What is the Difference Between an MA and an MSc?
Written by Sarah Hastings-Woodhouse
The MA and the MSc are two of the most popular postgraduate qualifications worldwide. But what exactly is an MSc? And what is the meaning of an MA degree? Which one should you study? This guide will cover everything you need to know.
Which subjects can I study an MA or MSc in?
Perhaps the biggest and most obvious difference between the MA and the MSc is the type of discipline each qualification is offered in. As its name suggests, an MA or ‘Master of Arts’ is usually awarded in an Arts or Humanities subject. You’ll typically study an MSc of ‘Master of Science’ in a STEM (Science, Technology, Engineering and Mathematics) subject.
Things aren’t quite that simple though! There’s no absolute distinction between an MSc and an MA – in fact there are many disciplines which may award either qualification. This is most common in the Social Sciences (such as Psychology, Anthropology , Geography or Economics). In this case, whether a programme is categorised as an MA or an MSc will usually depend on the specific focus of the course. For example:
- an MA in Geography may focus on ‘human’ elements of the subject such as urbanisation, geopolitics and resource management
- an MSc may place more of an emphasis on physical phenomena such as coastal erosion or sea level change
Some institutions may also offer MA programmes that theorise about the more Humanities-based elements of technical or STEM subjects, such as medical ethics, for example.
Ultimately, there are no hard and fast rules about what qualifies as an MA or MSc, and courses will be labelled at the discretion of individual universities.
What’s it like to study an MA vs an MSc?
The MA and MSc are both taught (as opposed to research) degrees, meaning course content will be delivered through a series of individual modules, usually culminating in an independent dissertation project. You’ll learn through a combination of lectures, seminars and (where appropriate) practical workshops. MSc courses also often include laboratory-based exercises and demonstrations.
This doesn’t mean you won’t have the opportunity to explore your own ideas – there’s still a heavy emphasis on independent research in both qualifications (that’s what the dissertation is for, after all!), but studying a taught Masters will mean that you have regular contact with academic staff, equipping you with a solid grounding in your chosen subject area.
MSc programmes will generally involve more contact hours than MA programmes. MA students can expect to attend three to five hours of timetabled activity per week, whereas those studying an MSc in a Social Science will have closer to 10 contact hours per week. An MSc in a ‘hard’ science (such as Chemistry or Physics) will often require students to follow a 9-5 schedule, with daily activities consisting of lectures and laboratory work.
As we’ve said, you’ll conclude your course by submitting a dissertation. This will generally be between 10,000 and 20,000 words (you can expect MA dissertations to be at the higher end of this scale). If you’re studying an MSc, you’ll usually undertake extensive practical field work in preparation for your dissertation, before presenting your findings in the final product.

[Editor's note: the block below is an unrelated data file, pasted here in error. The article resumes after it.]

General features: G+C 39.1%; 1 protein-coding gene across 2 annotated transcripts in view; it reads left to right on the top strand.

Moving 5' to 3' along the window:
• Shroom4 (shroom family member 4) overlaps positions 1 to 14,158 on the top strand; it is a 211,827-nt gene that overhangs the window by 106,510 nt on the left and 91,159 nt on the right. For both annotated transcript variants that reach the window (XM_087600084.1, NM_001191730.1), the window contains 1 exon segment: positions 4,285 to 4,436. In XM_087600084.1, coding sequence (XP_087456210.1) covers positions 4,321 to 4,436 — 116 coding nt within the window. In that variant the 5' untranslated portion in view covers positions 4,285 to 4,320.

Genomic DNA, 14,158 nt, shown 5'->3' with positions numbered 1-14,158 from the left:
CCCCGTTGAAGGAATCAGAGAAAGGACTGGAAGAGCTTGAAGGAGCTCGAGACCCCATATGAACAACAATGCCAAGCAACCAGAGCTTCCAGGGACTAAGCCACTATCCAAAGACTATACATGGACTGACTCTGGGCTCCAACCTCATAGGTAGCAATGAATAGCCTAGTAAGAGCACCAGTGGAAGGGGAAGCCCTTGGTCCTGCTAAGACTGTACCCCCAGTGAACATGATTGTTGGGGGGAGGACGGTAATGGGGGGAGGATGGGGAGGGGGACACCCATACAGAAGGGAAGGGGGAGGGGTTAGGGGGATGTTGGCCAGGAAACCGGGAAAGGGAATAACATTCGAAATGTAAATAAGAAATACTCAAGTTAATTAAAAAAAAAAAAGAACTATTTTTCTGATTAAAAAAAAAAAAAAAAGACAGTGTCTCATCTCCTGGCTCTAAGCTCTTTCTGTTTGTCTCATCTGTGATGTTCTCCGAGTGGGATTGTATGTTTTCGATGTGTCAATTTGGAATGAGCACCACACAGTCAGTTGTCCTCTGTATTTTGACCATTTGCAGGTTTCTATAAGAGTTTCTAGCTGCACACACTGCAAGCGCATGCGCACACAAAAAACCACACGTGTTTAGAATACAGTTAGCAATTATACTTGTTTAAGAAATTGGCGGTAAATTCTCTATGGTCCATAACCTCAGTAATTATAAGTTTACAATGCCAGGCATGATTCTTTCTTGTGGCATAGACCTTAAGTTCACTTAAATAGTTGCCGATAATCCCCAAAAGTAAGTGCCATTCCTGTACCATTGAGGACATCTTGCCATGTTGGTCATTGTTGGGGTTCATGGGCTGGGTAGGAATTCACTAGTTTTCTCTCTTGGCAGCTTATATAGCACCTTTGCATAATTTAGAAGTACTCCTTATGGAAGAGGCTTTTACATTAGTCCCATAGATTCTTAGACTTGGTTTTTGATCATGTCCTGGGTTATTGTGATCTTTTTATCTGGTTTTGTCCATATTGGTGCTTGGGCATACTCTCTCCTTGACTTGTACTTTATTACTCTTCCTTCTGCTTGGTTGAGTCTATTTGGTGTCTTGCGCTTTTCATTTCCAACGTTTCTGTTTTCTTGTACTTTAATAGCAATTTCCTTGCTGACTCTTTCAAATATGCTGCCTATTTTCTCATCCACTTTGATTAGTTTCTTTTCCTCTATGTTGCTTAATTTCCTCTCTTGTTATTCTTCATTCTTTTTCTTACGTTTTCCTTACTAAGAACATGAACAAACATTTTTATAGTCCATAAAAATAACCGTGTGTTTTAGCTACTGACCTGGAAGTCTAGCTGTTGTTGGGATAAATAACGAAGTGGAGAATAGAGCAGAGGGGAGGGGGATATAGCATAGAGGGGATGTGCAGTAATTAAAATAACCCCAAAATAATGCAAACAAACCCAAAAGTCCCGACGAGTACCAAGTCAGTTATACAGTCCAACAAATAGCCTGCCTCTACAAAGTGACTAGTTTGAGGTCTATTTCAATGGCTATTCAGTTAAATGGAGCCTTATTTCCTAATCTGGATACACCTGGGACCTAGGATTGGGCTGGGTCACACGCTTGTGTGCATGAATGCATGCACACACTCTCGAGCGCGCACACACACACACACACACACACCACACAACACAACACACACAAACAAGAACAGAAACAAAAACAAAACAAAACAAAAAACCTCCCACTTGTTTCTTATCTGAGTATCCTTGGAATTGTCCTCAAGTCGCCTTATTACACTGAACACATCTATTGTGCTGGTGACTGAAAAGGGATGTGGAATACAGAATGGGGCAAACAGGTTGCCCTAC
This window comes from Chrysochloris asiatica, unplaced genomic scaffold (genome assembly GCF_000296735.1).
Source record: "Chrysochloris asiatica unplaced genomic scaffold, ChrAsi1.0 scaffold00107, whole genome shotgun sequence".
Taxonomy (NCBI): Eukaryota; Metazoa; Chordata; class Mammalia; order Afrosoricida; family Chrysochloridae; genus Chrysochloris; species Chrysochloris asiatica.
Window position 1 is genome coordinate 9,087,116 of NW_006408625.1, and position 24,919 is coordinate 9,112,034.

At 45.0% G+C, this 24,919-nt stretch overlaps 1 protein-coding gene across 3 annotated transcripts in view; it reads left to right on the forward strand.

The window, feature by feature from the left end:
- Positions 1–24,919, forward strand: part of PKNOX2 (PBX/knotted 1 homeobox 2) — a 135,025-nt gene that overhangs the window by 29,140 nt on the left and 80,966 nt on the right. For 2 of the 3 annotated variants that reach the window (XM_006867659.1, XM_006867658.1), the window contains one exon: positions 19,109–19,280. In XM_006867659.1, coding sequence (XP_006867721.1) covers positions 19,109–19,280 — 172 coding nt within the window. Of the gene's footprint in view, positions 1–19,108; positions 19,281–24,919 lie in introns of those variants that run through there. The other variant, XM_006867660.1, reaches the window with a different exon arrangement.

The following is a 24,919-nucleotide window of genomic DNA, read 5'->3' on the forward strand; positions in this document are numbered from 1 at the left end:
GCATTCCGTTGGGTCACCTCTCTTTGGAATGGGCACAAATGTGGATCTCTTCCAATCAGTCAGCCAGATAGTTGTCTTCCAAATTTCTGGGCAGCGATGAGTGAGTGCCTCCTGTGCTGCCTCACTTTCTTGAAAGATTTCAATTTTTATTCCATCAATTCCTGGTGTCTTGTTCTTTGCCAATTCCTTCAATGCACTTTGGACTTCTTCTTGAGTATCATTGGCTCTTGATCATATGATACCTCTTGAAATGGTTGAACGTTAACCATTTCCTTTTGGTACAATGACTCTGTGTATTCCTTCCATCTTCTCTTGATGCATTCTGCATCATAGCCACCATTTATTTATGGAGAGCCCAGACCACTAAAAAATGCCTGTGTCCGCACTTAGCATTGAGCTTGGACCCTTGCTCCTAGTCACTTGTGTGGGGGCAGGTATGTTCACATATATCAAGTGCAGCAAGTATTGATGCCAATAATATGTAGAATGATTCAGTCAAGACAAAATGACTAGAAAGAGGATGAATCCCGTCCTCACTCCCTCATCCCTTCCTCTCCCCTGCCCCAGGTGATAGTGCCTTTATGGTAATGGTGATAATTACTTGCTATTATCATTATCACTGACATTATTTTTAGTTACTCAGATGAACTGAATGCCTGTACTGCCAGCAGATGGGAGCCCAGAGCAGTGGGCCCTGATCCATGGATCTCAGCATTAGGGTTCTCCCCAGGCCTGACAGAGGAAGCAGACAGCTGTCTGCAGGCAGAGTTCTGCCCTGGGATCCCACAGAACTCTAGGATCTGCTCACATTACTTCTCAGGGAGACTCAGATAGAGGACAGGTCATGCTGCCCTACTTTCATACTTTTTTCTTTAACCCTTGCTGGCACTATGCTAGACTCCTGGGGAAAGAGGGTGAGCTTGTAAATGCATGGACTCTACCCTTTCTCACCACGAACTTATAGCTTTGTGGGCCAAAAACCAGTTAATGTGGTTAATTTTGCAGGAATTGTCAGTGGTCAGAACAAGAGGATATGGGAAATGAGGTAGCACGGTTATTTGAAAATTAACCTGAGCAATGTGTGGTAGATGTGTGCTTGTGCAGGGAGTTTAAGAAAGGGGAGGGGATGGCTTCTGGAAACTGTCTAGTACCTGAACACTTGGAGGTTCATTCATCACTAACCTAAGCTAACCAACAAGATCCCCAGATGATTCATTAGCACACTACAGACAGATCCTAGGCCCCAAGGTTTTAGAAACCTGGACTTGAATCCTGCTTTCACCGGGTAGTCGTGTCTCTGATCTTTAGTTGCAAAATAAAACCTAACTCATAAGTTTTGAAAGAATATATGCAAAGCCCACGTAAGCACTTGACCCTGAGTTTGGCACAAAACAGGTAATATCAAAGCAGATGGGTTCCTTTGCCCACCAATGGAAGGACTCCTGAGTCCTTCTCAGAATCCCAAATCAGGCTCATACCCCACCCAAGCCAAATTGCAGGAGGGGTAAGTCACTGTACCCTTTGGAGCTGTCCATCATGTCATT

Both qualifications will take 1-2 years to complete. They are also worth the same number of credits – 180 in the UK, or 90-120 ECTs points in Europe.
What are the entry requirements for an MA vs an MSc?
The main entry requirement for both MA and MSc programmes is usually a Bachelors degree in a relevant subject. There are no set rules about which type of Bachelors qualification you’ll need to possess – you can still apply for an MSc if you studied a BA at undergraduate level, and vice-versa!
Many courses have other requirements in addition to academic qualifications, such as relevant professional experience or a sufficiently high score in an entrance exam such as the GRE. Our full guide to Masters degree entry requirements explains this in more detail.
Of course, entry requirements will differ considerably between courses. You can check the requirements for specific programmes using our course finder.
Should I study an MA or an MSc?
There’s no difference in level of study or prestige between an MA and an MSc, so which you choose will ultimately depend on your chosen discipline. As we’ve already covered, many subjects will only be offered as either one or the other (you’d be hard pressed to find an MSc in Gothic Literature or an MA in Molecular Chemistry). So assuming you’ve already got a subject area in mind, you often won’t have to worry about choosing between the two.
If your chosen subject is available to study both as an MSc or an MA, it’s best to pick a programme based on how well the course content aligns with your personal goals and area of interest, rather than worrying too much about the title of each qualification! Both are equally respected and will open up career opportunities in the future, as well as paving the way for potential PhD study.
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